Sunday, December 11, 2016

1850s 1860s Isabella's Work Dress by Timeless Calico Designs

There was an upcoming Dickens Festival in Tacoma, Washington. For fun I decided to challenge myself to make a dress in a week. Because crazy. I bought this particular pattern early in 2016. It was designed for re-enactors to use. It makes up quickly and is a very simple design with a nice pay off. The pattern includes all the pieces for the bodice and skirt pocket. The skirt they give you the dimensions to cut. Just simple rectangles. The directions are easy to follow and include simple hand drawings.

Size and alterations:

Size L
Added .75 to each side seam
Removed 1 inch from dropped shoulder.
Shortened waist .75 (I am short waisted)

I landed in between sizes L-XL. My first muslin was the size L and it was a bit too tight across the fullest part of my bust. The fit in my upper chest/shoulders was really nice. So I decided to use the size L and add .75 to both side seams. I figured I could just take it in as needed. I also have to remember to allow for skirt bulk and petticoat bulk. Something I like to forget...a lot. Also, any design with a dropped should seam I take off about 1-1.5 inches. They are always way too low. I also shortened the waist by .75 inches. The sleeves run a bit short and tight at the cuff. FYI.

Fabric and construction:

A blend of wool, rayon and poly fabric stuff. This dress would be FABULOUS in a good quality plaid flannel! So TEMPTED! If you have 45 wide fabric you will need at least 7 yards. My fabric was 60 wide and I had 5.5 yards. I was left with a 14 inch piece of fabric when done. Because my fabric was 60 wide I only used two skirt panels instead of three.

The dress goes together easily. The bodice is underlined and the neckline and arm openings are trimmed with piping. The skirt is just gathered onto the bodice. I didn't add pockets to the skirt just to speed things up. This dress has no boning in the bodice. You could certainly add some to the sides if you wished.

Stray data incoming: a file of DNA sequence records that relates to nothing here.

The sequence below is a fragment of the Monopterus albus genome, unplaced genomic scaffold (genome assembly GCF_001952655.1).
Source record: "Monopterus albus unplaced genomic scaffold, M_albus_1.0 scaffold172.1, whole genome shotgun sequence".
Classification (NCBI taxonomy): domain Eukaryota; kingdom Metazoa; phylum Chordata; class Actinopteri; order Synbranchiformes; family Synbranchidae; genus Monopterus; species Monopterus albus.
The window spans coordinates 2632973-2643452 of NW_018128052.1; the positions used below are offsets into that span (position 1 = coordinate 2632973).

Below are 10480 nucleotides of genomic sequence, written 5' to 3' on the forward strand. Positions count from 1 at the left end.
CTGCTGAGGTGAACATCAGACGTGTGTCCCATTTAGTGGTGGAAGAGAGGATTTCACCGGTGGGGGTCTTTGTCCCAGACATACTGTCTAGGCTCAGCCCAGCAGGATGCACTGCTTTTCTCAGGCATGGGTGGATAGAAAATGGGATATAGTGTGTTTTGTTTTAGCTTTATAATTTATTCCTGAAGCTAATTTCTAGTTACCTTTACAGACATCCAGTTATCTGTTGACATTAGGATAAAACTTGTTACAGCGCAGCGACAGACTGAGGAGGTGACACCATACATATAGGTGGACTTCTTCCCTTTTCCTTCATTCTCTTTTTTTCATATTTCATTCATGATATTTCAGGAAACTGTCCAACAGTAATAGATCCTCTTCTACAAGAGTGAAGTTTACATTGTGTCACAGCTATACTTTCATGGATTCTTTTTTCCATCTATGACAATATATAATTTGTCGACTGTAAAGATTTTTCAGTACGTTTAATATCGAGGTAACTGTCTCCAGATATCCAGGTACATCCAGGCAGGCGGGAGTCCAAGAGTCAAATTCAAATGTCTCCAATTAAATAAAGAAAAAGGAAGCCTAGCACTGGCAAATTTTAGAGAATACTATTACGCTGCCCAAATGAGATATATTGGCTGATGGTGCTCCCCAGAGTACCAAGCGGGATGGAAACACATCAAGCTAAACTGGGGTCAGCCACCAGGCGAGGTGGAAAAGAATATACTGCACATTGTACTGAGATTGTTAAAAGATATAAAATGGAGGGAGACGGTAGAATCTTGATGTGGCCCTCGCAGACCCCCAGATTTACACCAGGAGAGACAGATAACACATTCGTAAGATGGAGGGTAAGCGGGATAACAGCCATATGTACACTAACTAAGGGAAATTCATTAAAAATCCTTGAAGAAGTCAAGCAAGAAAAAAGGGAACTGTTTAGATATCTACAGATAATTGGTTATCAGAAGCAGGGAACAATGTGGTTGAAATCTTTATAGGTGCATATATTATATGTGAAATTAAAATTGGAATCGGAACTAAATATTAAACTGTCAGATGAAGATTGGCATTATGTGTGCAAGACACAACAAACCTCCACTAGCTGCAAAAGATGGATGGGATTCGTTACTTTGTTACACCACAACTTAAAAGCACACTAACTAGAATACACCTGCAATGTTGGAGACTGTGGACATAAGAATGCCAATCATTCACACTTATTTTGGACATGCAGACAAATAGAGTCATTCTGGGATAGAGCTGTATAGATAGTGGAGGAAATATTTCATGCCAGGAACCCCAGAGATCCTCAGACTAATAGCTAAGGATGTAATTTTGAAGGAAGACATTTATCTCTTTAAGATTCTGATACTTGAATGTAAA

Because the cuffs are tight I did not use a button hole and button. Instead I made a loop of round elastic and added a ball button on the other side. The sleeves just slide right on and I don't have to struggle with buttoning cuff buttons to get the sleeves on and off.

I machine stitched the hem for speedy finishing. I also used two lengths of navy blue gimp at the hem. One to cover the machine stitching and the other at the very edge of the hem. Helps give the skirt a little extra body. It was nice to use up some odds and ends I had floating around too.

End notes:

This is a really great little pattern. Makes up easily and quick. Perfect for theater, re-enactors and regular costumers. I will make it again. This dress is designed for ease of movement. If you think Victorian costumes are not comfortable and don't wear a corset then this a great alternative to Laughing Moon patterns or the Big 4 patterns. I honestly think once you get the bodice fitted you could make this in a day.

The Tacoma Dickens festival is always the 2nd Saturday in December. It is just a small event located in the Tacoma Stadium district and at the WW Seymour Botanical Conservatory.

 Good times with good friends!

 Shameless stealing of my friend's vintage fur stole. I mean, it's called a stole, right?
So I stole it!

 The Poinsettia God, Steve.

 Shameless selfie in the horseless carriage!

It was cold, windy and rainy outside. I made this lovely hood to keep warm. Pattern by Anna Worden Bauersmith. Available on Etsy as a PDF. Nice pattern with good instructions!

Cap--Miller's Millinery pattern 2012-1. Technically a Regency cap but I don't care. :-) A very easy make. I made it by machine and just serged the edges and narrow hemmed them. Easy Peasy. Then just put a bow on it!

1 comment:

  1. I looked up the regency cap pattern, but I'm only seeing that they sell the caps themselves, not the patterns. Could you post a link?